A lot of care is delivered in these hospital-based patient care areas! And keep in mind, it's a common mistake to either under- or over-estimate the acuity, complexity, or importance of these hospital-based areas - 

  • The clinic-based areas can be every bit as acute, complex, and important!
  • Many workflows start in the ambulatory clinic-based areas, and end in the Inpatient/ED (hospital)-based areas - And vice-versa! 
So understanding these many hospital-based patient care areas is only a part of the story.


In the Ambulatory (Clinic) based locations, you can find a lot of ambulatory clinics, along with sometimes some remote radiology services, blood draw services, and even some procedural and infusion services. For example, you'll commonly see Primary Care and clinics including : 

  • Neonatology / Maternal Fetal Medicine
  • General Pediatrics
  • Family Medicine
  • Medicine - General Internal Medicine
  • Medicine - Geriatrics
  • Medicine - Cardiology (General non-invasive and invasive/interventioal)
  • Medicine - Endocrinology
  • Medicine - Gastroenterology
  • Medicine - Pulmonary / Sleep Medicine
  • Medicine - Rheumatology
  • Neurology - General
  • Neurology - Movement Disorders
  • Surgery - General
  • Surgery - Neurosurgery
  • Surgery - Ophthalmology
  • Surgery - Plastics
  • Surgery - Otolaryngology (Ear, Nose, & Throat, or ENT)
  • Surgery - Orthopedics (Bone & Joint)
  • Maternal Fetal Medicine
  • Psychiatry - General Adult
  • Psychiatry - Pediatric and Adolescent
  • Dermatology - General Dermatology
  • Dermatology - Mohs Surgery
  • Hematology and Oncology (often divides up into several specialty subdivisions of care)
  • Radiation Oncology
  • Genetics Counseling
  • Physical Therapy
  • Occupational Therapy
  • Speech Therapy
  • Diet/Nutrition
  • Anesthesiology / Perioperative Medicine
  • Urgent Care

... and more!

While they are generally only open during business hours, these ambulatory clinics provide a tremendous amount of care to a tremendous number of patients, and often have acuity, complexity, and safety issues on par with the hospital-based areas.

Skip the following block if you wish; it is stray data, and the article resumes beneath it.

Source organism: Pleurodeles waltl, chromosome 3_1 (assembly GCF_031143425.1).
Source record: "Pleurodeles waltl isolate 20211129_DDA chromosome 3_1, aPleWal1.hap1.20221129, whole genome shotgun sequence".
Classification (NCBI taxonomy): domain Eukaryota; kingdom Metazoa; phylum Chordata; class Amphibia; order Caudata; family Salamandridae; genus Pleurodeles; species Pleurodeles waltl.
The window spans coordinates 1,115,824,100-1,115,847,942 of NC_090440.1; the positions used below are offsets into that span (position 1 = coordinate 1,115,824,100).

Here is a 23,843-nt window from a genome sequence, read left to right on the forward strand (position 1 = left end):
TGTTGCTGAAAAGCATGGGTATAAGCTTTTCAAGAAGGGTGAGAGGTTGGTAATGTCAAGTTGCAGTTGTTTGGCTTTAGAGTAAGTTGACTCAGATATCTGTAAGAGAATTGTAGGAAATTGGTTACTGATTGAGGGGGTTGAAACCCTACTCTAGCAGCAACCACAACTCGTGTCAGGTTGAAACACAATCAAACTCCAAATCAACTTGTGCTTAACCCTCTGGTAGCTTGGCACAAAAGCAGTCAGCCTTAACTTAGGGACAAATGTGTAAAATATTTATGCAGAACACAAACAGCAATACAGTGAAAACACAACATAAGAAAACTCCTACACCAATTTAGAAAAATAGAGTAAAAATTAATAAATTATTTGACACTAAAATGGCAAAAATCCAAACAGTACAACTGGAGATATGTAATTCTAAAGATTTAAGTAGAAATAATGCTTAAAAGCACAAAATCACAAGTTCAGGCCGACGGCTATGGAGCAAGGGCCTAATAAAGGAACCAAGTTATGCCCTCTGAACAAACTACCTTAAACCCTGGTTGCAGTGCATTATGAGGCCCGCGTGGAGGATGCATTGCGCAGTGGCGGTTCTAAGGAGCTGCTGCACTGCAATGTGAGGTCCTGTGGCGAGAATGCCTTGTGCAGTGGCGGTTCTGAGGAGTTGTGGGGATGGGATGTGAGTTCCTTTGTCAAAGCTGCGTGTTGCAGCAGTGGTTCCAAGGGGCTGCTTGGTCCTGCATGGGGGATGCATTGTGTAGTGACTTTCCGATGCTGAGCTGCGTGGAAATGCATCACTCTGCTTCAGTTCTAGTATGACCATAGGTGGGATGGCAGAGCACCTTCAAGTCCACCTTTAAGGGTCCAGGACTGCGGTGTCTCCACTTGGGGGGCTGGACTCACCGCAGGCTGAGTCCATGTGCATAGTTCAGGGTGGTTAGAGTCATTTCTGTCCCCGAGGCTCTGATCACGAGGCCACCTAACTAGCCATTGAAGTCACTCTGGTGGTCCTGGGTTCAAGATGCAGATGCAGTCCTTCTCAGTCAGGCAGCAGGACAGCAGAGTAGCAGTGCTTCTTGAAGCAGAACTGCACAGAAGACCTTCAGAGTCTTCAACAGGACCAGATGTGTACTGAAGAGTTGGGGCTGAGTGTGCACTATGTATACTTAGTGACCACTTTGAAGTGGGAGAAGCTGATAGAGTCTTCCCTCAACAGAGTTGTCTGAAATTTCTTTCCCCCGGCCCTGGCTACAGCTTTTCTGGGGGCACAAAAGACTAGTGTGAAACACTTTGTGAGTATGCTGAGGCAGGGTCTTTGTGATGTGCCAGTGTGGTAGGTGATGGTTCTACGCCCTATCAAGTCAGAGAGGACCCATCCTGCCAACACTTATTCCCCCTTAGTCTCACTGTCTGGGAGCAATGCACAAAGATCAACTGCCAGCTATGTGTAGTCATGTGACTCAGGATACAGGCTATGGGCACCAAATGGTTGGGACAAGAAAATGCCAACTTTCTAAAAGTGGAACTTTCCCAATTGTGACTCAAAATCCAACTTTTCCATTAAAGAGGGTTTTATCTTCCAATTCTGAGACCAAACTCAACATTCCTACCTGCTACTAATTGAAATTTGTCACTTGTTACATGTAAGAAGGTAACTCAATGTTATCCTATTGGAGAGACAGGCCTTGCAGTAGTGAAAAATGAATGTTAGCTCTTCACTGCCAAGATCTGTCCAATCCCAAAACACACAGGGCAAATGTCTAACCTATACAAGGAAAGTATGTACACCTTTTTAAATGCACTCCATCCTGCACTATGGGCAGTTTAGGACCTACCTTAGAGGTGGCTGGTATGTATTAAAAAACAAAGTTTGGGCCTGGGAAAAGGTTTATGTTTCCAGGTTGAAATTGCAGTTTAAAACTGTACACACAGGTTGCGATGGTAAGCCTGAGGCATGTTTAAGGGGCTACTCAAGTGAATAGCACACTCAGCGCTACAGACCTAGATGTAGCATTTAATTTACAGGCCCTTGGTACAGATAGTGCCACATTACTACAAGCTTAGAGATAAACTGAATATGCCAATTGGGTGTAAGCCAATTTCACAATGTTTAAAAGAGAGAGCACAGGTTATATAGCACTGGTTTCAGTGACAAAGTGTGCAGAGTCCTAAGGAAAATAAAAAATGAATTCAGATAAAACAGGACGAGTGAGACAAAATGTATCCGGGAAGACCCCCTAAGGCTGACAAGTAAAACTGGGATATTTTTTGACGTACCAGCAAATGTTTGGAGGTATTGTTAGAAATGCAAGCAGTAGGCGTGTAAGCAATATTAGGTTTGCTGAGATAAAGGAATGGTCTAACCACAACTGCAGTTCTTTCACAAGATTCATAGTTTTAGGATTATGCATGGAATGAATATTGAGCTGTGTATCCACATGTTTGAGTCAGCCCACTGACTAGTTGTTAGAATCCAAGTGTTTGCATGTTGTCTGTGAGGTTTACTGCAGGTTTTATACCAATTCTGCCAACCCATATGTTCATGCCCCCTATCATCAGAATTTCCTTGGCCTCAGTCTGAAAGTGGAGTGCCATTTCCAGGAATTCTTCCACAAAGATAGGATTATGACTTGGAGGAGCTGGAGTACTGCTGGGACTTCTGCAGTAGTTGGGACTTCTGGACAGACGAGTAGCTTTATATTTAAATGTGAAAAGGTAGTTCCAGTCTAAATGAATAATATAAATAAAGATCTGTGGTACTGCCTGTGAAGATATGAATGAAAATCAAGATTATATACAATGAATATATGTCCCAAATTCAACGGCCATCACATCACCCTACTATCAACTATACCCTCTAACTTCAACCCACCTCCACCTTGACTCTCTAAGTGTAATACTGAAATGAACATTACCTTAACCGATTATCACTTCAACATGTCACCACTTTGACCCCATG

For our final stop in our tour of the 'House of Healthcare', we'll be stopping at the nursing-home and patient-home-based care. Yes, house visits still exist! These are growing areas for many healthcare institutions, and especially since COVID, this segment is only expected to grow in the near future. It often requires providers with unique documentation/billing practices, but this is an important source of care for hospice, homebound, and nursing home patients. 


Before we wrap up our walking tour, it's important to note that Population Health is a growing trend, which ties reimbursement strategies to improved health and improved patient outcomes. While much of the focus is on outpatient/ambulatory clinics, it can also impact a number of hospital-based workflows, and so it's important for everyone to understand the role that Population Health plays.

And for the particular segment that I work in (IT/Informatics), it's important to note that there are essentially four IT/Informatics domains that cover the spectrum of a typical healthcare organization :